Like any other backpack Educase is not available everywhere, so how have you been reaching out to these children, communities and public schools?

Actually we wanted to make sure that the students got the bags for free. But since we are a startup and we need to sustain that has not been possible  directly from our side. So, what we have been doing is  we reach out to organizations that supply school stationeries to public schools either as a part of their CSR or as a core activity. We also partner with NGOs and INGOs for this. This is how we have been reaching out to communities and public schools and making sure that the students get the backpack free of cost. We did a pilot test in a school located here in Kathmandu. But since then our backpacks have reached Nagarkot, Tulsipur, Dang and so on all through the partner organizations. 

The organization distributes the backpack so how do you make sure the impact you are trying to create is achieved?

We actually make sure that we are in contact with at least one teacher from each school that our partner organizations support. This not only allows us to keep track of the impact we are trying to create but also acts  as a medium for us to get meaningful  feedback on our backpacks as well as help the students and teachers if they have problems using them. 

Moreover, we have been really lucky in terms of the partners too. Majority of the organizations that we have partnered with work in the area of education, so our values sort of align for instance Changing Stories and Kids of Kathmandu to name a few. So, they too are operating with the motive of creating  an impact. 

All in all, I think mostly exchanging close contact with the schools and with the organizations provides us the assurance that the impact we are trying to make is being worked upon.

How do you manage the funds to manufacture the backpacks? 

We actually sell the  backpacks to the organizations and they distribute them for free. So, the money generated from the sales is used for the production and operations.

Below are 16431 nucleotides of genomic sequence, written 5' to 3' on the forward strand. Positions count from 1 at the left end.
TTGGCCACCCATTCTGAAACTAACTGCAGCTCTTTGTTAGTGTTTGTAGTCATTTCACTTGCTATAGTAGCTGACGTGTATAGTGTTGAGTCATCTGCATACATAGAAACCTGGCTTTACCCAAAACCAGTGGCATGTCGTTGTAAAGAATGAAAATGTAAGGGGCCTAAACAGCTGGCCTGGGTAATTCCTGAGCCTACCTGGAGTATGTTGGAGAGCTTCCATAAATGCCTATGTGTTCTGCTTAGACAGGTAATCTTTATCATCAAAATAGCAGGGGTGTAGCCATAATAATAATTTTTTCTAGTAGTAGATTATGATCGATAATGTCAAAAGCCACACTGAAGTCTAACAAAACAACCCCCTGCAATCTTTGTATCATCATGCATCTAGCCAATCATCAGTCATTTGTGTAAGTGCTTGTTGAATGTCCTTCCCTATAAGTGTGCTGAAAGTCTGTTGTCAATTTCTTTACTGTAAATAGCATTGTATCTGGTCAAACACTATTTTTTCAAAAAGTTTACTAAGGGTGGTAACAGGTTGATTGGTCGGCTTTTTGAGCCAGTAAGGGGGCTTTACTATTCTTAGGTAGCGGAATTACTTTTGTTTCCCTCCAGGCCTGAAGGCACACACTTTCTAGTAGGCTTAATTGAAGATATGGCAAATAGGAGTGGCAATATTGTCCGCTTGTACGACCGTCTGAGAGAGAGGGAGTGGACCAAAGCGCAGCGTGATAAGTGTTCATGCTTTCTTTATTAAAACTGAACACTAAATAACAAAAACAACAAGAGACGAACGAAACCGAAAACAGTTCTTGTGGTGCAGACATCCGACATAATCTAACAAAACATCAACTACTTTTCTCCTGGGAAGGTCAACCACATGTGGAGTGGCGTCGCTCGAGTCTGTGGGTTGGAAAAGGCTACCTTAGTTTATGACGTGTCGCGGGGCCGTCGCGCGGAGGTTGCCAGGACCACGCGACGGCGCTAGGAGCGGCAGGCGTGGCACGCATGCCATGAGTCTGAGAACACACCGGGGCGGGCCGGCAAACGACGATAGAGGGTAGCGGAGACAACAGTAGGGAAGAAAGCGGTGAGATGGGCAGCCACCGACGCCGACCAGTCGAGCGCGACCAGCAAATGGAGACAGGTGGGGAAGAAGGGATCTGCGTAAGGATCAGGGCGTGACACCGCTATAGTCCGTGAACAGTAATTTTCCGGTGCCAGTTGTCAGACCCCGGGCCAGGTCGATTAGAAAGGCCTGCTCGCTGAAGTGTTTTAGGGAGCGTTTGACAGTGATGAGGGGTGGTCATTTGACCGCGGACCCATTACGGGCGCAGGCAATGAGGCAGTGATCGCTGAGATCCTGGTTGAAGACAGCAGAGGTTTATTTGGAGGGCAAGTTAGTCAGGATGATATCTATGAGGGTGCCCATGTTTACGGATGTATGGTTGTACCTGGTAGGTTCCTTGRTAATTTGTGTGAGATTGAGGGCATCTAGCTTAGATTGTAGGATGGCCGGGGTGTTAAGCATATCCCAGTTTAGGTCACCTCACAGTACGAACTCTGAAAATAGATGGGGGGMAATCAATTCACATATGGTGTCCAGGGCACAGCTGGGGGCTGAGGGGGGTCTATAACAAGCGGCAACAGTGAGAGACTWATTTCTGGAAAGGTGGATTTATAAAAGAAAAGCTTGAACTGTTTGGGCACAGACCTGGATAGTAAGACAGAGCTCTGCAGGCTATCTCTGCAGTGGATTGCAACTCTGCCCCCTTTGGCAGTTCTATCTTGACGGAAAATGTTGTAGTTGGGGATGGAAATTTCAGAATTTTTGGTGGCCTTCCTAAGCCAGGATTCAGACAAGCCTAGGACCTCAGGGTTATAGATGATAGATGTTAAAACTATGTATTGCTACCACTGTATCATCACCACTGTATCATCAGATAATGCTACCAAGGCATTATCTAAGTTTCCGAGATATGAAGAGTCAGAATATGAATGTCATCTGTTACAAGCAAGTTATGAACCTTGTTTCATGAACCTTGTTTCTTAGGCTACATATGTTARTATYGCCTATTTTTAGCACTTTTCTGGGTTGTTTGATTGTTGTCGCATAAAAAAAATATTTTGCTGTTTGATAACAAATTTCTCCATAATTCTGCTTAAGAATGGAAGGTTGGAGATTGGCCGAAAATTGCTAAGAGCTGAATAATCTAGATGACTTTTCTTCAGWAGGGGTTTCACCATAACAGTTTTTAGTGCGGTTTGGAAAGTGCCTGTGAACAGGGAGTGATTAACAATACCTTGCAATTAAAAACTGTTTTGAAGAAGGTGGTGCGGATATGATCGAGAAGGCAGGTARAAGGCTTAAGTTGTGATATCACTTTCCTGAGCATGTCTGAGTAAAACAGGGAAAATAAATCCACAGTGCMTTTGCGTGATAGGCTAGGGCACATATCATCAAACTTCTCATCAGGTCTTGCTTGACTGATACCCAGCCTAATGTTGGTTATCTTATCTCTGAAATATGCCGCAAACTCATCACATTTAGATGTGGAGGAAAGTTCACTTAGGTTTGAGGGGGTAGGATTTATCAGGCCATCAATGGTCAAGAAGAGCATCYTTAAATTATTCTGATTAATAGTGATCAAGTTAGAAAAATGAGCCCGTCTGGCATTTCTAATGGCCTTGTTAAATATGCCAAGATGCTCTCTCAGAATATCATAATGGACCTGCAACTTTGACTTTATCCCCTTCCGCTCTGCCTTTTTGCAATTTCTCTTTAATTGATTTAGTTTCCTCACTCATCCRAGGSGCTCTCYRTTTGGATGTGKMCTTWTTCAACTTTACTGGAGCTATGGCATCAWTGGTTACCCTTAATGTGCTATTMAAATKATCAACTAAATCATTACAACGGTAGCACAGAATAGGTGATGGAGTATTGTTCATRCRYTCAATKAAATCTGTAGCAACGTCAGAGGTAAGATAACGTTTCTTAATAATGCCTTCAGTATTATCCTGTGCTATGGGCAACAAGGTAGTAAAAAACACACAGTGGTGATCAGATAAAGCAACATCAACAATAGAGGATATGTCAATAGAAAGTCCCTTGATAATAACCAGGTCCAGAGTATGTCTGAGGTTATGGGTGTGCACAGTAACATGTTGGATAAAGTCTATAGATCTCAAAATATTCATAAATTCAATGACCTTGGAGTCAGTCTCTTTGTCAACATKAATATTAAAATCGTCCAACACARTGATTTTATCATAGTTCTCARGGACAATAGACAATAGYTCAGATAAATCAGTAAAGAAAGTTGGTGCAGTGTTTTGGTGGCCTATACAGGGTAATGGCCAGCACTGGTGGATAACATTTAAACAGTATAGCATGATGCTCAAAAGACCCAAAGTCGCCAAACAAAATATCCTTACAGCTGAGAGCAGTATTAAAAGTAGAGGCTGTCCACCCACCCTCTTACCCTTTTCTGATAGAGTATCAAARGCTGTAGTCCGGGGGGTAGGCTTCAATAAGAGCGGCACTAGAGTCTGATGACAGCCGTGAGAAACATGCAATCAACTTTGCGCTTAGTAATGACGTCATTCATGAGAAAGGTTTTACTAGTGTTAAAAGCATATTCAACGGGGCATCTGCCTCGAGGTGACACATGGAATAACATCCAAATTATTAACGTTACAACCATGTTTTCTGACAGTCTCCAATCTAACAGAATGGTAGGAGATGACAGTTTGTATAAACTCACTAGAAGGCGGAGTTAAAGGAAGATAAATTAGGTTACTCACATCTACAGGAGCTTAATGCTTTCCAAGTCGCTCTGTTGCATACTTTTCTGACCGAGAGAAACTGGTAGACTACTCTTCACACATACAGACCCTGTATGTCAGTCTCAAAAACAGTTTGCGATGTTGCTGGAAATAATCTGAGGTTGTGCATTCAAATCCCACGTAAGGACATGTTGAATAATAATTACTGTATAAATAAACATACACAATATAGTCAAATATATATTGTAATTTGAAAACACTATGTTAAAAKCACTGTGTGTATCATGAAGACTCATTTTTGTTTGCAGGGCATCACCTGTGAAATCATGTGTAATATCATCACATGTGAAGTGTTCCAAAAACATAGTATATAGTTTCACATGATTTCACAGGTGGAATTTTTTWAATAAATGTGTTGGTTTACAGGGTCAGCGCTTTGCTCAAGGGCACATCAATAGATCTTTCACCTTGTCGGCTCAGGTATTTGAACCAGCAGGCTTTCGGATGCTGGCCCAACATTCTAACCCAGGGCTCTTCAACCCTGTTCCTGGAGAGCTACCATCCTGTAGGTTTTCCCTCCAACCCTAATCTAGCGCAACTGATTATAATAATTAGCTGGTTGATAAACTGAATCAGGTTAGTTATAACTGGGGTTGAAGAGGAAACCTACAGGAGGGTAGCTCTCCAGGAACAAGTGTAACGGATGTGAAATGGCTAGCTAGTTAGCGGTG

Where are they manufactured?

Every backpack is manufactured here in Nepal using the local resources which is also one of  the reasons why it is currently available only here in Nepal. The production takes place in Kathmandu, we collaborate with the manufacturers and the suppliers here. We wanted to make sure that along with Educase’s impact on students, we also helped the local economy in some way.

Since your  product is new as well as innovative, how did the local manufacturer take it? Was it  difficult for you to explain the product to the manufacturers?

The designing  process for the product was done in London, since we attended university there. So, we were really nervous when  discussing it with the manufacturers here in Nepal. We simply asked them to try out the designs and not worry about things going wrong. But honestly speaking, they made the backpacks even better  which I hadn’t expected. So we were in cloud nine, happy and  impressed. I think the best part here is if you give the makers a prototype sample, they easily understand it even without a detailed fabrication, that the manufacturers outside require. So, explaining the product and getting what we were looking for wasn’t a problem at all, for which I am really grateful.

What about the organizations? How did they react when you pitch about Educase  and them buying products from you and giving it out free of cost?